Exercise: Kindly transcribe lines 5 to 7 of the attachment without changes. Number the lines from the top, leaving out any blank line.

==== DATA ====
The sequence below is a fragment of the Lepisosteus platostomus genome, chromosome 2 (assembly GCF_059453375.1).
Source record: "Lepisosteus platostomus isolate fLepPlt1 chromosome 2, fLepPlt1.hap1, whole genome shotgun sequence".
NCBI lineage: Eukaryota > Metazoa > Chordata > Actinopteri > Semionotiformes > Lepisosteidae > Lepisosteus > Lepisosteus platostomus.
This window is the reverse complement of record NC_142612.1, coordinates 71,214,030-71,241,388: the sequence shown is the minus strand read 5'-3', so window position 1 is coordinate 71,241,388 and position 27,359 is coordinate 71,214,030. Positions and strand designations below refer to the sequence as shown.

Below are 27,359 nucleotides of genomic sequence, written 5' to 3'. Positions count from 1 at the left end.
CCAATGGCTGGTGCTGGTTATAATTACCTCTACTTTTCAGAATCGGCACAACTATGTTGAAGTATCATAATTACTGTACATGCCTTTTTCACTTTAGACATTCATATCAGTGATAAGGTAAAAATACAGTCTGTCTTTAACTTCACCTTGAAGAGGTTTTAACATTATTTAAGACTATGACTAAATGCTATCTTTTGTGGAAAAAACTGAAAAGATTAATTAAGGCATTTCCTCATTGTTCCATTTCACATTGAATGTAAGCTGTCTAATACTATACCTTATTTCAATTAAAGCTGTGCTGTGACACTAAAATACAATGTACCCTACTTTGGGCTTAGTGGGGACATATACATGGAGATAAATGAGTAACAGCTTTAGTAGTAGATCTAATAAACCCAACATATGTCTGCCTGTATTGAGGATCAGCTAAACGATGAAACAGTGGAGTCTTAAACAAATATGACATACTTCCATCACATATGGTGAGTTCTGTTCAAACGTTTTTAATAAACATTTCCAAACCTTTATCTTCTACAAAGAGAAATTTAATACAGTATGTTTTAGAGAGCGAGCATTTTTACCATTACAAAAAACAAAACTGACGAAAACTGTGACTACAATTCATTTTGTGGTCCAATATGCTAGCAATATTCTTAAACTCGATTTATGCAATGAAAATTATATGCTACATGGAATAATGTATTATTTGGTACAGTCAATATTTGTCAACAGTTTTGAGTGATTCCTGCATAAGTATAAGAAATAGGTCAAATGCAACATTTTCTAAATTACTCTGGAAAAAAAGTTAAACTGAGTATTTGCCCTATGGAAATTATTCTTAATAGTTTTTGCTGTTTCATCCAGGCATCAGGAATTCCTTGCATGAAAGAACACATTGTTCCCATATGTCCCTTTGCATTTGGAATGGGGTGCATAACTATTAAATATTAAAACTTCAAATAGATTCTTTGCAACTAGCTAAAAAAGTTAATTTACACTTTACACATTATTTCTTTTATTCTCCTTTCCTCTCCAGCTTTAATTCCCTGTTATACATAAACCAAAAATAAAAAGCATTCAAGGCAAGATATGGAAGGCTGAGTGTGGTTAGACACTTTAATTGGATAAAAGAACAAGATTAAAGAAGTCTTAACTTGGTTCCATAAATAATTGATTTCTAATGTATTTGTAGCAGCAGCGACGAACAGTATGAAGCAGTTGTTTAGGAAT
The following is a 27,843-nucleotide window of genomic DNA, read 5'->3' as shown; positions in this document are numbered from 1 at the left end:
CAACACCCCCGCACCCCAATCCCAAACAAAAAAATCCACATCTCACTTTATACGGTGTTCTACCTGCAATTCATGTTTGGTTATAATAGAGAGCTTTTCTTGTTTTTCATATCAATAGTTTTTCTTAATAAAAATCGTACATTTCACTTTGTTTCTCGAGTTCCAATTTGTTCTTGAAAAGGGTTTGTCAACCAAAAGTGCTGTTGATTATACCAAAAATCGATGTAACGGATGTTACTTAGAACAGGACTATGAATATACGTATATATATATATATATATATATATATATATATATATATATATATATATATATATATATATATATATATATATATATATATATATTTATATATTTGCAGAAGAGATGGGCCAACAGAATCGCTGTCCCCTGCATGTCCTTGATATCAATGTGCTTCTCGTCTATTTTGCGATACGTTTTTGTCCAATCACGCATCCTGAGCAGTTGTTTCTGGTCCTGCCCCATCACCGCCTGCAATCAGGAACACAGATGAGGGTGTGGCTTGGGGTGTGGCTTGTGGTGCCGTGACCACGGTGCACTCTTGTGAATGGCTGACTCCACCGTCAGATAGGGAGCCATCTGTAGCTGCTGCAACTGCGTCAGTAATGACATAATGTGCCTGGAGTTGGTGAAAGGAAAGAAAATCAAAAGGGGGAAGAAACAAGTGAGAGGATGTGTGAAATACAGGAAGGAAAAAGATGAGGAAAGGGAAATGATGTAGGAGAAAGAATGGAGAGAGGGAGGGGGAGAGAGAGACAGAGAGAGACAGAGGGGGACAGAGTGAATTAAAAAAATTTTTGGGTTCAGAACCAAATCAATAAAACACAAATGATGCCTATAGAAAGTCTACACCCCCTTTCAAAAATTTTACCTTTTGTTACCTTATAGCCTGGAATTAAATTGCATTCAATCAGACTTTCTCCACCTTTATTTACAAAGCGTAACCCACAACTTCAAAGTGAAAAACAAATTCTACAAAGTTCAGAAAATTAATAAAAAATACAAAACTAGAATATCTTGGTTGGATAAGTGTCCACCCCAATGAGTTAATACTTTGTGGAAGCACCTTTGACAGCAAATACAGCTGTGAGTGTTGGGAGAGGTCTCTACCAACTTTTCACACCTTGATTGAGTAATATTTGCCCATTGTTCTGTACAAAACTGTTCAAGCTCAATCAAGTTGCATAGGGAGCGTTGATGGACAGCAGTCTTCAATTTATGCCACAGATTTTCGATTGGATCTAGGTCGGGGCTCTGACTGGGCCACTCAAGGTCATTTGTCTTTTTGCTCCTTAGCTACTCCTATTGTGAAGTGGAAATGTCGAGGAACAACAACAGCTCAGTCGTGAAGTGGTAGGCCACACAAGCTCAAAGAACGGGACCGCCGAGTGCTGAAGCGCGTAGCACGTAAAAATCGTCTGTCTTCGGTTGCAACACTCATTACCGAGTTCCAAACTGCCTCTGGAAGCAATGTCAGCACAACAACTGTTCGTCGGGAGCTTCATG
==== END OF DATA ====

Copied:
Below are 27,359 nucleotides of genomic sequence, written 5' to 3'. Positions count from 1 at the left end.
CCAATGGCTGGTGCTGGTTATAATTACCTCTACTTTTCAGAATCGGCACAACTATGTTGAAGTATCATAATTACTGTACATGCCTTTTTCACTTTAGACATTCATATCAGTGATAAGGTAAAAATACAGTCTGTCTTTAACTTCACCTTGAAGAGGTTTTAACATTATTTAAGACTATGACTAAATGCTATCTTTTGTGGAAAAAACTGAAAAGATTAATTAAGGCATTTCCTCATTGTTCCATTTCACATTGAATGTAAGCTGTCTAATACTATACCTTATTTCAATTAAAGCTGTGCTGTGACACTAAAATACAATGTACCCTACTTTGGGCTTAGTGGGGACATATACATGGAGATAAATGAGTAACAGCTTTAGTAGTAGATCTAATAAACCCAACATATGTCTGCCTGTATTGAGGATCAGCTAAACGATGAAACAGTGGAGTCTTAAACAAATATGACATACTTCCATCACATATGGTGAGTTCTGTTCAAACGTTTTTAATAAACATTTCCAAACCTTTATCTTCTACAAAGAGAAATTTAATACAGTATGTTTTAGAGAGCGAGCATTTTTACCATTACAAAAAACAAAACTGACGAAAACTGTGACTACAATTCATTTTGTGGTCCAATATGCTAGCAATATTCTTAAACTCGATTTATGCAATGAAAATTATATGCTACATGGAATAATGTATTATTTGGTACAGTCAATATTTGTCAACAGTTTTGAGTGATTCCTGCATAAGTATAAGAAATAGGTCAAATGCAACATTTTCTAAATTACTCTGGAAAAAAAGTTAAACTGAGTATTTGCCCTATGGAAATTATTCTTAATAGTTTTTGCTGTTTCATCCAGGCATCAGGAATTCCTTGCATGAAAGAACACATTGTTCCCATATGTCCCTTTGCATTTGGAATGGGGTGCATAACTATTAAATATTAAAACTTCAAATAGATTCTTTGCAACTAGCTAAAAAAGTTAATTTACACTTTACACATTATTTCTTTTATTCTCCTTTCCTCTCCAGCTTTAATTCCCTGTTATACATAAACCAAAAATAAAAAGCATTCAAGGCAAGATATGGAAGGCTGAGTGTGGTTAGACACTTTAATTGGATAAAAGAACAAGATTAAAGAAGTCTTAACTTGGTTCCATAAATAATTGATTTCTAATGTATTTGTAGCAGCAGCGACGAACAGTATGAAGCAGTTGTTTAGGAAT
The following is a 27,843-nucleotide window of genomic DNA, read 5'->3' as shown; positions in this document are numbered from 1 at the left end: